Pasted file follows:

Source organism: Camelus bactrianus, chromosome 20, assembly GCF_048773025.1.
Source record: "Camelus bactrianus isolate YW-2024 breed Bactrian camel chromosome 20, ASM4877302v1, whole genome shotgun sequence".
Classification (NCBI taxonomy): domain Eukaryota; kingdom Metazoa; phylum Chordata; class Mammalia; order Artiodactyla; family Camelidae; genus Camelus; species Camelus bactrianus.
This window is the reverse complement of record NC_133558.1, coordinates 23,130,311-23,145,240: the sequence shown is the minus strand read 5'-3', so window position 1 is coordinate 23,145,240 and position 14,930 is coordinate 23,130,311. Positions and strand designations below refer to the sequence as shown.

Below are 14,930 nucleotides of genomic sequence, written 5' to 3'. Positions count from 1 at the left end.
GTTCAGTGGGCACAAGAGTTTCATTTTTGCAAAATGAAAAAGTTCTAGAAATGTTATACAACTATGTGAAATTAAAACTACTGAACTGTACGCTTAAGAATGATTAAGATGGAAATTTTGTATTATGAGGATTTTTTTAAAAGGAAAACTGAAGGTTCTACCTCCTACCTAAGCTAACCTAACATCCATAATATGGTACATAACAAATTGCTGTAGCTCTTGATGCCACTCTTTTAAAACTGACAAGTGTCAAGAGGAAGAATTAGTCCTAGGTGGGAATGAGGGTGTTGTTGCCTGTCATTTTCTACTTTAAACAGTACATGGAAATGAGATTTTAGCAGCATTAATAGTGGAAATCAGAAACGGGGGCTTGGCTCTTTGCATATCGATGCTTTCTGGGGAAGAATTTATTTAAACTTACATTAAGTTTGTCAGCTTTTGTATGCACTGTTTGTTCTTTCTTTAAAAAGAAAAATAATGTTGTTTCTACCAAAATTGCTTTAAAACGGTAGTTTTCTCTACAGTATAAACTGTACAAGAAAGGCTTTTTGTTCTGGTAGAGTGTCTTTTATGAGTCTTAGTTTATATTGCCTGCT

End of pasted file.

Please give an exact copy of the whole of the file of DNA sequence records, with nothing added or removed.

Source organism: Camelus bactrianus, chromosome 20, assembly GCF_048773025.1.
Source record: "Camelus bactrianus isolate YW-2024 breed Bactrian camel chromosome 20, ASM4877302v1, whole genome shotgun sequence".
Classification (NCBI taxonomy): domain Eukaryota; kingdom Metazoa; phylum Chordata; class Mammalia; order Artiodactyla; family Camelidae; genus Camelus; species Camelus bactrianus.
This window is the reverse complement of record NC_133558.1, coordinates 23,130,311-23,145,240: the sequence shown is the minus strand read 5'-3', so window position 1 is coordinate 23,145,240 and position 14,930 is coordinate 23,130,311. Positions and strand designations below refer to the sequence as shown.

Below are 14,930 nucleotides of genomic sequence, written 5' to 3'. Positions count from 1 at the left end.
GTTCAGTGGGCACAAGAGTTTCATTTTTGCAAAATGAAAAAGTTCTAGAAATGTTATACAACTATGTGAAATTAAAACTACTGAACTGTACGCTTAAGAATGATTAAGATGGAAATTTTGTATTATGAGGATTTTTTTAAAAGGAAAACTGAAGGTTCTACCTCCTACCTAAGCTAACCTAACATCCATAATATGGTACATAACAAATTGCTGTAGCTCTTGATGCCACTCTTTTAAAACTGACAAGTGTCAAGAGGAAGAATTAGTCCTAGGTGGGAATGAGGGTGTTGTTGCCTGTCATTTTCTACTTTAAACAGTACATGGAAATGAGATTTTAGCAGCATTAATAGTGGAAATCAGAAACGGGGGCTTGGCTCTTTGCATATCGATGCTTTCTGGGGAAGAATTTATTTAAACTTACATTAAGTTTGTCAGCTTTTGTATGCACTGTTTGTTCTTTCTTTAAAAAGAAAAATAATGTTGTTTCTACCAAAATTGCTTTAAAACGGTAGTTTTCTCTACAGTATAAACTGTACAAGAAAGGCTTTTTGTTCTGGTAGAGTGTCTTTTATGAGTCTTAGTTTATATTGCCTGCT